Why Study the Bible?
Fr. Thomas Rosica, CSB
To mark National Bible Week – November 18-24, 2018 in the USA, here's a video to let you know why it's important to know the Bible! As we look back over the sweeping changes in the life of the Church following Vatican II, we can never underestimate the important relation that exists between liturgy and the interpretation of the Bible. This relation is directly linked to the Church fathers who were first and foremost men of prayer, even when they were writing their learned treatises and pursing their theological investigations. They were never far from the Church’s worship. In the liturgy they came to know Christ no so much as a historical figure from the past, but as a living person present in the Eucharist. When they opened their bibles, they discovered this same Christ not only in the writings of the evangelists and St. Paul but also in the Old Testament. In the liturgy the words of the Scripture are alive and filled with the mystery of Christ.
The Church and the Word of God are inseparably linked. The Church lives on the Word of God and the Word of God echoes through the Church, in her teaching and throughout her life (cf. "Dei Verbum," n. 8).
It is accurate to say that the Bible provided a lexicon of words for Christian speech and the liturgy a grammar of how they are to be used. This must always be a guiding principle in our own efforts to make God’s Word come alive for the Church today. If we read biblical texts and teach them only for their historical and philological accuracy or inaccuracy, we fail to read the Bible as a book of faith that is the privileged possession of a living, breathing, praying community. We forget that the Bible is more like a library than a single book.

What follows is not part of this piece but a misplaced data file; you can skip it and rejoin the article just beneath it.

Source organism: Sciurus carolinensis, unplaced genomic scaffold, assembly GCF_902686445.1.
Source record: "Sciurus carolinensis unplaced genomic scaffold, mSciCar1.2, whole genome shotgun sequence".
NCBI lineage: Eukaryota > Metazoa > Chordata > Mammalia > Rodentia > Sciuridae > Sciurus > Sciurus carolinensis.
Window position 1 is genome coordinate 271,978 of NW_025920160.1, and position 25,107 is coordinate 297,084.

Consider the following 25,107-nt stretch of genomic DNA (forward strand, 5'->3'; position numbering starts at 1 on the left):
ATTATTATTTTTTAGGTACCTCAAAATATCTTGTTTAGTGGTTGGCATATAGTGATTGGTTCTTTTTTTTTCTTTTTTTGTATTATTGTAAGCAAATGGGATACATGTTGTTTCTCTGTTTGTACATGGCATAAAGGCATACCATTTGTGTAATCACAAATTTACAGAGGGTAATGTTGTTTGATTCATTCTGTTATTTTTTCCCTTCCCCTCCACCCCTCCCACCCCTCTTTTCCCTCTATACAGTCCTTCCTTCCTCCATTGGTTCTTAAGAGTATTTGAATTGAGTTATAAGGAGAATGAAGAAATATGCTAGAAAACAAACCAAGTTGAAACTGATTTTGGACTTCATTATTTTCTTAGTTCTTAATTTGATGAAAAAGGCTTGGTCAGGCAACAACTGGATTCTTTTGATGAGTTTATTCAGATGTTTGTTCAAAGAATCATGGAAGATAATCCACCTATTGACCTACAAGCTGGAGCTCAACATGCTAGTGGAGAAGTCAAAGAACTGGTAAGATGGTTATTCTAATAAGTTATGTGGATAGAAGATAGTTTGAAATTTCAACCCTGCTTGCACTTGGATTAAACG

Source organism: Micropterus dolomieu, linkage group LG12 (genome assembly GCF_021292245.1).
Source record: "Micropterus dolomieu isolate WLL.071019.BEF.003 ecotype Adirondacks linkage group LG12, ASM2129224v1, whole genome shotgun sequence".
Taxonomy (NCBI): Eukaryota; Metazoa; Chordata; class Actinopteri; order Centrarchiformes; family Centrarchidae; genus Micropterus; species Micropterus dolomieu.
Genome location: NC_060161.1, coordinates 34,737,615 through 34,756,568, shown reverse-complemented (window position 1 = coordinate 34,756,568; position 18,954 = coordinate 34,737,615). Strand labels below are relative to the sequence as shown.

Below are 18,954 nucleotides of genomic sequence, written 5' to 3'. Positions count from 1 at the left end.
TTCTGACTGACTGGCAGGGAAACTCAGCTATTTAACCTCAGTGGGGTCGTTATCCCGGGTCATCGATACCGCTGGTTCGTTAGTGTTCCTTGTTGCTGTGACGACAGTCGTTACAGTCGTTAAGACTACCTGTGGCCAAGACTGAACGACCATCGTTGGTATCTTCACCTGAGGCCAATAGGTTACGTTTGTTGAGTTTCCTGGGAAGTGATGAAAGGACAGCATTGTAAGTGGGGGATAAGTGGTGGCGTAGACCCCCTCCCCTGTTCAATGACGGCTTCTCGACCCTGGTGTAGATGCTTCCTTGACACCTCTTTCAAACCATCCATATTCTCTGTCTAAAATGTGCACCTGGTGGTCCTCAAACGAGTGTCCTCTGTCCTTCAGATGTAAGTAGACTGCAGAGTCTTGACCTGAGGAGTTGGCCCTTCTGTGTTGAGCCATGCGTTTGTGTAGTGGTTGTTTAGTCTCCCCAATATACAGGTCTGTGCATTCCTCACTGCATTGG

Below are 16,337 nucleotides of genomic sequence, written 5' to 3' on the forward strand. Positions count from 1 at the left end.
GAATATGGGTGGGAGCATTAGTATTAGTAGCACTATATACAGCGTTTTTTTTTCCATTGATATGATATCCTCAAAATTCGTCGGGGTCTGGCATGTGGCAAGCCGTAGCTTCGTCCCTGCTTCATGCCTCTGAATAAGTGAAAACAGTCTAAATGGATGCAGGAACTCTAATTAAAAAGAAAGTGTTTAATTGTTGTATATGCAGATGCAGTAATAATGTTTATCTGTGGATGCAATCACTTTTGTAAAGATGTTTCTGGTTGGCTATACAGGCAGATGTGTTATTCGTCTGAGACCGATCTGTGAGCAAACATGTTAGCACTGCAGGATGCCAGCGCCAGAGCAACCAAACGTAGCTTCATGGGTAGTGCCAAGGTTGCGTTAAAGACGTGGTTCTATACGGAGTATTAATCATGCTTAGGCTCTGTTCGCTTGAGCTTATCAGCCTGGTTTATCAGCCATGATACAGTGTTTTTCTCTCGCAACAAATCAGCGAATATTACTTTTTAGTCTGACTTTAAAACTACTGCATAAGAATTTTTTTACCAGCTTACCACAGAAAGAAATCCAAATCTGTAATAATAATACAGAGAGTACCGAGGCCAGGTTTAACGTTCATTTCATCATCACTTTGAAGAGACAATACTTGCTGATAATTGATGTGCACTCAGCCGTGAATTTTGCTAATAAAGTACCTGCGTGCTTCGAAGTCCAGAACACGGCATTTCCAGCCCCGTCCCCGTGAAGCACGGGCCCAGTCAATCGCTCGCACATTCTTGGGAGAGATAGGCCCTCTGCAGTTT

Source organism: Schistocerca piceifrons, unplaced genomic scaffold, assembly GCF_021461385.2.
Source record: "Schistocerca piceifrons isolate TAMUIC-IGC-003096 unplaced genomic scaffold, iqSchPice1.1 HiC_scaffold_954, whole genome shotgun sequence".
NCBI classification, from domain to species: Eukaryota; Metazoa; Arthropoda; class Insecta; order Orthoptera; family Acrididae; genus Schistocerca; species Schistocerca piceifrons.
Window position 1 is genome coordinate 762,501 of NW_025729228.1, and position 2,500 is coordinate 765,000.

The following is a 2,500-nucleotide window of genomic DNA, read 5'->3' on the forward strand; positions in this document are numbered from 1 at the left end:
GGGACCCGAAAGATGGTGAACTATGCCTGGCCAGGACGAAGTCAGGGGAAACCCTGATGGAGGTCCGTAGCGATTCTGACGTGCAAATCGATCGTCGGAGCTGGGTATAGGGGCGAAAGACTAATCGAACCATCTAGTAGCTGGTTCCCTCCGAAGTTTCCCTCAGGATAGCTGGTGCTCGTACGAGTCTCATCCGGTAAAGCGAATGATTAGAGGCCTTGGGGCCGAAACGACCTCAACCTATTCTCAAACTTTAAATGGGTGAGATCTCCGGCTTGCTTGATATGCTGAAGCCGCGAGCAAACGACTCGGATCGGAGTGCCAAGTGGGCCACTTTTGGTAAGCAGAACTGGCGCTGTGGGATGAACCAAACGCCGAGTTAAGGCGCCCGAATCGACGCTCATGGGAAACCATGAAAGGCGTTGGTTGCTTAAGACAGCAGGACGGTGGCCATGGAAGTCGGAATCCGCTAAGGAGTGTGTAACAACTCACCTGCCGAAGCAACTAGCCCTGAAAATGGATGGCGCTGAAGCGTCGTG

In spite of its many accomplishments, a strictly historical approach to the Bible can only give us a medley of documents from different times and places in the ancient world. It cannot give us the book of the Church, the Scriptures as heard by Christians for centuries, the psalms imprinted on the Church’s soul, the words and images that bear witness to the Trinity.
The key to biblical criticism is the recognition that, while the Scriptures are the word of God, they do not escape the limitations of history. It is not surprising that since then that several generations of Catholic biblical scholars has devoted themselves to catching up. Nor is it surprising that there have been excesses and criticisms along the way. The question is to what extent scientific methods of Scripture study should be used, as opposed to a more spiritual reading of the Bible. As one who has taught Scripture for many years, nothing that can help us understand the Biblical text should be excluded, just as long as we keep clear what the purpose of the different approaches are, and what their limits are as well.
How can we make Scripture once again the “soul of theology” and bridge this growing divide between those who study scripture, those who teach theology, and those who are preparing for ministry in the Roman Catholic Church? How can the hearts of our students and pastoral ministers, and the faithful to whom they will minister, be set on fire by the Risen Lord who begs people to touch the text of his words?
I would like to suggest three ways to move beyond the impasse and offer two examples of great Scripture scholars of our time who integrated the historical-critical method and their Catholic faith in remarkable ways.